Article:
In Freya the leading character is the bolshy 12-year old daughter of Stephen Wyley, who figures briefly in Curtain Call. This follow-on book tells of Freya’s life, and particularly her relationships, from the immediate post-war years through to the early 1960s.
The main theme is the twists and turns of Freya’s friendship with Nancy Holdaway, whom she meets on VE Day 1945. They find themselves as students at Oxford in the late 1940s, and each becomes embroiled in turn with untrustworthy Robert Cosway. I will say no more about him for fear of giving away the narrative. Freya is as assertive and highly-sexed as Nancy is un-self-confident and cautious. As a mere male I found Anthony Quinn’s treatment of his female characters particularly impressive. Freya is also dotted with other memorable characters who help to shape the plot and give it a certain sexual charge, chief among them Nathaniel Fane, theatre critic, minor playwright and major narcissist. (“They asked me to write a piece on my ten favourite plays, my dear. Couldn’t do it – I’ve only written five.”) As in Curtain Call, Quinn’s coverage of social and historical background is utterly convincing, and this time is sustained over a twenty-year span: to single out just three periods, post-war student Oxford, the Nüremberg trials, and the male-dominated world of the press in the 1950s.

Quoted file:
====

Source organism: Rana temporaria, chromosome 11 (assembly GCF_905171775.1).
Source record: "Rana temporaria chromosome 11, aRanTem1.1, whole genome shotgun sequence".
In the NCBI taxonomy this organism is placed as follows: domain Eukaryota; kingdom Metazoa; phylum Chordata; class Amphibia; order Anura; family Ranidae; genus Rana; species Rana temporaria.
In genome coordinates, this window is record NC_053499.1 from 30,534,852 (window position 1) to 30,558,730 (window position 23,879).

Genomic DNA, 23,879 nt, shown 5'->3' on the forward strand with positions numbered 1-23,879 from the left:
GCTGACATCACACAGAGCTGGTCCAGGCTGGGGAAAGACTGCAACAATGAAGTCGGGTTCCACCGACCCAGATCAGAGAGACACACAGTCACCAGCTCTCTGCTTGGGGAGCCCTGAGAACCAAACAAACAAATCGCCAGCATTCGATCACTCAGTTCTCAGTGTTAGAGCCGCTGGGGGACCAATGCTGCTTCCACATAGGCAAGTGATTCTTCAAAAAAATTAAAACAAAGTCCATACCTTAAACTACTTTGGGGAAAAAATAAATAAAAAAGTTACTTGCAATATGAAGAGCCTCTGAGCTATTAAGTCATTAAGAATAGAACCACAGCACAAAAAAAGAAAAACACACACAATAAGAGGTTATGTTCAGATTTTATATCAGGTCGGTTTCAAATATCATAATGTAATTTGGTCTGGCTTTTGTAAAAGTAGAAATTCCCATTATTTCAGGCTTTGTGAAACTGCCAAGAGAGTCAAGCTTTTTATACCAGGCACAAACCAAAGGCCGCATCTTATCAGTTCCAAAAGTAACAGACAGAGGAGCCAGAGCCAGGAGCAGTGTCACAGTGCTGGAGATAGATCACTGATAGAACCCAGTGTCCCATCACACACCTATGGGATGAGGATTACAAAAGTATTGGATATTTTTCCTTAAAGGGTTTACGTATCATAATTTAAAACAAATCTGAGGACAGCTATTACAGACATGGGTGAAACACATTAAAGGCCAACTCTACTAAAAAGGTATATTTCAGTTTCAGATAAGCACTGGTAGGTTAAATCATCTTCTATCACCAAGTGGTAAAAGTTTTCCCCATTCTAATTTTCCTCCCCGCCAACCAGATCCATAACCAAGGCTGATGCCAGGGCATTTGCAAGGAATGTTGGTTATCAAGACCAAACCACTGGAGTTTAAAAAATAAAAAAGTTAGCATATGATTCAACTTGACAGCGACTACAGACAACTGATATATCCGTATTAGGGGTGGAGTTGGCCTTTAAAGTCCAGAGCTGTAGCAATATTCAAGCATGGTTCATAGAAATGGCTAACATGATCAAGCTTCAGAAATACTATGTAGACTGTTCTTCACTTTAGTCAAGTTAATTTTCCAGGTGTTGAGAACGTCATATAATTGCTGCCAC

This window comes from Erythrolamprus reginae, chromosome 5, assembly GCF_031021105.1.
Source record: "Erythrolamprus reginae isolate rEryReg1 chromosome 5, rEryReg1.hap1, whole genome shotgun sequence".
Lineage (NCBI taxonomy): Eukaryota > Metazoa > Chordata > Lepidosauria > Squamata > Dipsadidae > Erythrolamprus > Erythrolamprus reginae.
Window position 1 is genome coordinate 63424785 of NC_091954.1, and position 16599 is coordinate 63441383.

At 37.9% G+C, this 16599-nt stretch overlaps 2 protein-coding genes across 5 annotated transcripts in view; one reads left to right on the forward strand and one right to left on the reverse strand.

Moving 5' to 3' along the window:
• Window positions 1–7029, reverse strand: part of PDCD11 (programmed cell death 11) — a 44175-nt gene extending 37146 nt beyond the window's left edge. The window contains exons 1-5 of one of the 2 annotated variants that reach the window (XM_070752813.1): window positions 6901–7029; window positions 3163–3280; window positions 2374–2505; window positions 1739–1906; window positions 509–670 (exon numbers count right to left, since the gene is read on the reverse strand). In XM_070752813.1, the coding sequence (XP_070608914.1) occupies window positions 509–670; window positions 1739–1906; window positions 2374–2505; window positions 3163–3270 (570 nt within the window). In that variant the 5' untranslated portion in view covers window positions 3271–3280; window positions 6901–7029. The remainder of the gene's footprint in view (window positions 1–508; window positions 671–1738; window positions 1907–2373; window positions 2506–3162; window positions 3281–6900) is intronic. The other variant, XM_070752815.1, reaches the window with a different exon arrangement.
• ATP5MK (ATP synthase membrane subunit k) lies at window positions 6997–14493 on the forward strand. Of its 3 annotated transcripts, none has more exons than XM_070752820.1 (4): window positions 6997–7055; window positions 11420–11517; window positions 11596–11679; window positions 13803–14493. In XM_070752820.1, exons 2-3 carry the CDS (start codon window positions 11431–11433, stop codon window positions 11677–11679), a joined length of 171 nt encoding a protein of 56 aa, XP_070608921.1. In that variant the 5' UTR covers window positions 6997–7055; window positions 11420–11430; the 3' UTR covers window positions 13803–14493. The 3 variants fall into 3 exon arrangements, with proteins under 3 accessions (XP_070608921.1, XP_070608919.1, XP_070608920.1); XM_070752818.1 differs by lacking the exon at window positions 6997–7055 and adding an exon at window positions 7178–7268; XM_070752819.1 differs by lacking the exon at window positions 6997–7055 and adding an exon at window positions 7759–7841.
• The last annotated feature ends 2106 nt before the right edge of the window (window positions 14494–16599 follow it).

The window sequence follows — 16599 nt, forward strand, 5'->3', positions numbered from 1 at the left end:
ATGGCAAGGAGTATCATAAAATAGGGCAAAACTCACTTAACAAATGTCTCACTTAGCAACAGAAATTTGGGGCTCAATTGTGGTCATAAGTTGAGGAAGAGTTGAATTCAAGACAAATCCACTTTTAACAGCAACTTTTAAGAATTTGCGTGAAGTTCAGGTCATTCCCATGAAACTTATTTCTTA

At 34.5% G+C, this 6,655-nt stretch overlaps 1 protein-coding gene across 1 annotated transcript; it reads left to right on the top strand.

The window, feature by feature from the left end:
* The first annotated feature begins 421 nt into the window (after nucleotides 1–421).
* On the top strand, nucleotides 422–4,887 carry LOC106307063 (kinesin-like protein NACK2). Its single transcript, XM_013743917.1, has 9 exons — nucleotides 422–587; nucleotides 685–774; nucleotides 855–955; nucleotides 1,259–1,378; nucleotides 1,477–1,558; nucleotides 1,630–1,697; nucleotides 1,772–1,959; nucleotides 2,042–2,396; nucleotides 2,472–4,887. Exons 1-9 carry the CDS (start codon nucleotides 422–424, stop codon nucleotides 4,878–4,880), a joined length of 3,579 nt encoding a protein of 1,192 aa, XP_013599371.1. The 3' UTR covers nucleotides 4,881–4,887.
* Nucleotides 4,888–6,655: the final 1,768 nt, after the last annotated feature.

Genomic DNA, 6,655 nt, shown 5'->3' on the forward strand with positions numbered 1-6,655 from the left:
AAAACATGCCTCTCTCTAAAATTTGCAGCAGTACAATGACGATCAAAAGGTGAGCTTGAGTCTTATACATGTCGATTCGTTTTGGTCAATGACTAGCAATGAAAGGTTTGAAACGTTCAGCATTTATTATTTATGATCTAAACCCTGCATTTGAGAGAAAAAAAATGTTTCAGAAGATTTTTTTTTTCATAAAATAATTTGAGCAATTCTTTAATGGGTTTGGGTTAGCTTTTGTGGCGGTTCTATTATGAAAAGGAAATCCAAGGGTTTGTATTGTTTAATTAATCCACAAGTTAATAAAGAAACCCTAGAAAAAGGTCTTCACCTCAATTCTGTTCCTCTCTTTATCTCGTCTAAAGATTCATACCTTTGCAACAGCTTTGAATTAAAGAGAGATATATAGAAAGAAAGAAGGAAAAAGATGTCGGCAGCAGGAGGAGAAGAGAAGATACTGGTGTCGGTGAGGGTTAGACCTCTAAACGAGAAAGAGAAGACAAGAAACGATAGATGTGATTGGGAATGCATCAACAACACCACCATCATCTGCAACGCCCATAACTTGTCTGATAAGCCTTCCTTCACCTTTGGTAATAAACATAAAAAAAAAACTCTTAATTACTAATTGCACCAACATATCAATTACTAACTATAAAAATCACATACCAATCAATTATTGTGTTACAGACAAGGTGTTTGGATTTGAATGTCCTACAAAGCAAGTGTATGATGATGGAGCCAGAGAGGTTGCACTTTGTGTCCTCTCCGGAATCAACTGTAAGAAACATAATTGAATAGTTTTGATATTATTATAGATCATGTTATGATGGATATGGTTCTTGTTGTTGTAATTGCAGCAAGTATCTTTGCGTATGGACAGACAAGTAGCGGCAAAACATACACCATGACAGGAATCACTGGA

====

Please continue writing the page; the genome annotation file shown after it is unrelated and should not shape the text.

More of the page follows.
Suffusing both novels is Quinn’s beautiful, elegant prose. If you want to read 21st century English at its most accomplished, look no further.
I will mention also that Freya was one of our book group’s choices in 2018. The character of Freya aroused strong dislike in some members and strong admiration in others. Freya is thus a good choice if you want to provoke discussion!
Bob Young, January 2019